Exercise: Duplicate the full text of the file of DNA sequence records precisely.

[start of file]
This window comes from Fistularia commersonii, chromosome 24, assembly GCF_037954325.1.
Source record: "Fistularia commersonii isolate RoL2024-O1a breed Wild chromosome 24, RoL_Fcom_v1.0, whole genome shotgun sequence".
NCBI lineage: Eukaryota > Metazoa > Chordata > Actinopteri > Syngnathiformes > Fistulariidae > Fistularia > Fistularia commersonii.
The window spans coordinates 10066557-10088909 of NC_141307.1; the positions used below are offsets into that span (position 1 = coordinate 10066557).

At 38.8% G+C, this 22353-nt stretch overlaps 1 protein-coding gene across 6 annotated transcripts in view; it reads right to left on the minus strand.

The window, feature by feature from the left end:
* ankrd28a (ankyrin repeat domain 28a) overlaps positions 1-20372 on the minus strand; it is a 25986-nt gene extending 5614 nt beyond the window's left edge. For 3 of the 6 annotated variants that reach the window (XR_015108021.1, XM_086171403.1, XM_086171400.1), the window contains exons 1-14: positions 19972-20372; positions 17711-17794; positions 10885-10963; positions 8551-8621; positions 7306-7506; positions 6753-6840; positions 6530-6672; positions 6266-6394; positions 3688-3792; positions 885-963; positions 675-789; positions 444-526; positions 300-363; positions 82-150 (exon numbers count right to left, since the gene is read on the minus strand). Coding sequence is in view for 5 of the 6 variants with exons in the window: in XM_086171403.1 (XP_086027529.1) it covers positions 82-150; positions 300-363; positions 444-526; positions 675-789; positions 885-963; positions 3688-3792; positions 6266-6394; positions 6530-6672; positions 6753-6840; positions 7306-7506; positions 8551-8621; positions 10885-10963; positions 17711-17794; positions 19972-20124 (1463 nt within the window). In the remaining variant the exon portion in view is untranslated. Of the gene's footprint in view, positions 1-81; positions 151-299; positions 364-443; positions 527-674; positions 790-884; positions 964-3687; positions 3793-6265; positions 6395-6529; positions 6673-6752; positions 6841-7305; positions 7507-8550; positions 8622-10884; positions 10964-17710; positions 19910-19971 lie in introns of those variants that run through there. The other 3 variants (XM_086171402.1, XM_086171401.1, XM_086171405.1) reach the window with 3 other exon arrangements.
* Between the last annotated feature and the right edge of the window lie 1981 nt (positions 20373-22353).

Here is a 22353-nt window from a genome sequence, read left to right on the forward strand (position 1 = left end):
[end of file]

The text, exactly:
This window comes from Fistularia commersonii, chromosome 24, assembly GCF_037954325.1.
Source record: "Fistularia commersonii isolate RoL2024-O1a breed Wild chromosome 24, RoL_Fcom_v1.0, whole genome shotgun sequence".
NCBI lineage: Eukaryota > Metazoa > Chordata > Actinopteri > Syngnathiformes > Fistulariidae > Fistularia > Fistularia commersonii.
The window spans coordinates 10066557-10088909 of NC_141307.1; the positions used below are offsets into that span (position 1 = coordinate 10066557).

At 38.8% G+C, this 22353-nt stretch overlaps 1 protein-coding gene across 6 annotated transcripts in view; it reads right to left on the minus strand.

The window, feature by feature from the left end:
* ankrd28a (ankyrin repeat domain 28a) overlaps positions 1-20372 on the minus strand; it is a 25986-nt gene extending 5614 nt beyond the window's left edge. For 3 of the 6 annotated variants that reach the window (XR_015108021.1, XM_086171403.1, XM_086171400.1), the window contains exons 1-14: positions 19972-20372; positions 17711-17794; positions 10885-10963; positions 8551-8621; positions 7306-7506; positions 6753-6840; positions 6530-6672; positions 6266-6394; positions 3688-3792; positions 885-963; positions 675-789; positions 444-526; positions 300-363; positions 82-150 (exon numbers count right to left, since the gene is read on the minus strand). Coding sequence is in view for 5 of the 6 variants with exons in the window: in XM_086171403.1 (XP_086027529.1) it covers positions 82-150; positions 300-363; positions 444-526; positions 675-789; positions 885-963; positions 3688-3792; positions 6266-6394; positions 6530-6672; positions 6753-6840; positions 7306-7506; positions 8551-8621; positions 10885-10963; positions 17711-17794; positions 19972-20124 (1463 nt within the window). In the remaining variant the exon portion in view is untranslated. Of the gene's footprint in view, positions 1-81; positions 151-299; positions 364-443; positions 527-674; positions 790-884; positions 964-3687; positions 3793-6265; positions 6395-6529; positions 6673-6752; positions 6841-7305; positions 7507-8550; positions 8622-10884; positions 10964-17710; positions 19910-19971 lie in introns of those variants that run through there. The other 3 variants (XM_086171402.1, XM_086171401.1, XM_086171405.1) reach the window with 3 other exon arrangements.
* Between the last annotated feature and the right edge of the window lie 1981 nt (positions 20373-22353).

Here is a 22353-nt window from a genome sequence, read left to right on the forward strand (position 1 = left end):